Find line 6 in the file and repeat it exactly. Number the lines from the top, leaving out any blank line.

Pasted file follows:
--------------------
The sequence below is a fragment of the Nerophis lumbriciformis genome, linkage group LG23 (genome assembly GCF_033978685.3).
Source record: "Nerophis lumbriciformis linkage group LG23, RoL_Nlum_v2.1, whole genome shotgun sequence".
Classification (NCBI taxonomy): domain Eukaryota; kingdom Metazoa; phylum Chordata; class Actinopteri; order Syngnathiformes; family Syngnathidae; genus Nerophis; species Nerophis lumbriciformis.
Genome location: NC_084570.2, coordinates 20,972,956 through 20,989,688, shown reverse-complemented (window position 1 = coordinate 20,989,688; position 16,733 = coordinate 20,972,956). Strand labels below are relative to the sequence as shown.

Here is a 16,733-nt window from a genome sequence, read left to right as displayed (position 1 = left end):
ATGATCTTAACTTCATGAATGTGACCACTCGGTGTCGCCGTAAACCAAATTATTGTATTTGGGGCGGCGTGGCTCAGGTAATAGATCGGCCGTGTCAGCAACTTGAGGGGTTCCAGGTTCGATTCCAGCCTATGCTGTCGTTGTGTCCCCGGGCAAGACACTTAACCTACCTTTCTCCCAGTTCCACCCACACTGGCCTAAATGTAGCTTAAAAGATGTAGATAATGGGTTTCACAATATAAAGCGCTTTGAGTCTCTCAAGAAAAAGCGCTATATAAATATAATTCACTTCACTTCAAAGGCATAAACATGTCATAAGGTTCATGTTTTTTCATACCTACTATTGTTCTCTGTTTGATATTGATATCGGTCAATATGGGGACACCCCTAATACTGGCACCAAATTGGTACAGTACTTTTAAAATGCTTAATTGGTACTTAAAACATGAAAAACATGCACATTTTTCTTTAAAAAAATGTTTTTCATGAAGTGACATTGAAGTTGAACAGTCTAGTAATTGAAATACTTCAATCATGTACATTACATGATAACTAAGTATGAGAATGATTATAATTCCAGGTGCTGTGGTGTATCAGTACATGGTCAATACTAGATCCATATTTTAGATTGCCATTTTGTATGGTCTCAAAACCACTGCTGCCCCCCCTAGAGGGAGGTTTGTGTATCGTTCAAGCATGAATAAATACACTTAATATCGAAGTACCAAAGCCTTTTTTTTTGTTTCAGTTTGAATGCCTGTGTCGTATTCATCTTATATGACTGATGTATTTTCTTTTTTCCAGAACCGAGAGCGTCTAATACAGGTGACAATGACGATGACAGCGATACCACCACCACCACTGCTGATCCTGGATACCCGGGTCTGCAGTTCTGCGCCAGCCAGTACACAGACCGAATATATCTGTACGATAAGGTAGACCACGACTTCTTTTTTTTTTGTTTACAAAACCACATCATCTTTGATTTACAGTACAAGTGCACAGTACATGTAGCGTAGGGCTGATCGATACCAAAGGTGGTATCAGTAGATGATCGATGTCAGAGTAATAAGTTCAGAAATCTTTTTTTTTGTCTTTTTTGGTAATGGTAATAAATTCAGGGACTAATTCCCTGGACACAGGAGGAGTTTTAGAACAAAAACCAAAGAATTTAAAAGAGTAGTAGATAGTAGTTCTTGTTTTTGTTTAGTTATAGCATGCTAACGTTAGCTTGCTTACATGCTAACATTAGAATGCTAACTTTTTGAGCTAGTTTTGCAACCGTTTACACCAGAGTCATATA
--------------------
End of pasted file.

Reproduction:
ATGATCTTAACTTCATGAATGTGACCACTCGGTGTCGCCGTAAACCAAATTATTGTATTTGGGGCGGCGTGGCTCAGGTAATAGATCGGCCGTGTCAGCAACTTGAGGGGTTCCAGGTTCGATTCCAGCCTATGCTGTCGTTGTGTCCCCGGGCAAGACACTTAACCTACCTTTCTCCCAGTTCCACCCACACTGGCCTAAATGTAGCTTAAAAGATGTAGATAATGGGTTTCACAATATAAAGCGCTTTGAGTCTCTCAAGAAAAAGCGCTATATAAATATAATTCACTTCACTTCAAAGGCATAAACATGTCATAAGGTTCATGTTTTTTCATACCTACTATTGTTCTCTGTTTGATATTGATATCGGTCAATATGGGGACACCCCTAATACTGGCACCAAATTGGTACAGTACTTTTAAAATGCTTAATTGGTACTTAAAACATGAAAAACATGCACATTTTTCTTTAAAAAAATGTTTTTCATGAAGTGACATTGAAGTTGAACAGTCTAGTAATTGAAATACTTCAATCATGTACATTACATGATAACTAAGTATGAGAATGATTATAATTCCAGGTGCTGTGGTGTATCAGTACATGGTCAATACTAGATCCATATTTTAGATTGCCATTTTGTATGGTCTCAAAACCACTGCTGCCCCCCCTAGAGGGAGGTTTGTGTATCGTTCAAGCATGAATAAATACACTTAATATCGAAGTACCAAAGCCTTTTTTTTTGTTTCAGTTTGAATGCCTGTGTCGTATTCATCTTATATGACTGATGTATTTTCTTTTTTCCAGAACCGAGAGCGTCTAATACAGGTGACAATGACGATGACAGCGATACCACCACCACCACTGCTGATCCTGGATACCCGGGTCTGCAGTTCTGCGCCAGCCAGTACACAGACCGAATATATCTGTACGATAAGGTAGACCACGACTTCTTTTTTTTTTGTTTACAAAACCACATCATCTTTGATTTACAGTACAAGTGCACAGTACATGTAGCGTAGGGCTGATCGATACCAAAGGTGGTATCAGTAGATGATCGATGTCAGAGTAATAAGTTCAGAAATCTTTTTTTTTGTCTTTTTTGGTAATGGTAATAAATTCAGGGACTAATTCCCTGGACACAGGAGGAGTTTTAGAACAAAAACCAAAGAATTTAAAAGAGTAGTAGATAGTAGTTCTTGTTTTTGTTTAGTTATAGCATGCTAACGTTAGCTTGCTTACATGCTAACATTAGAATGCTAACTTTTTGAGCTAGTTTTGCAACCGTTTACACCAGAGTCATATA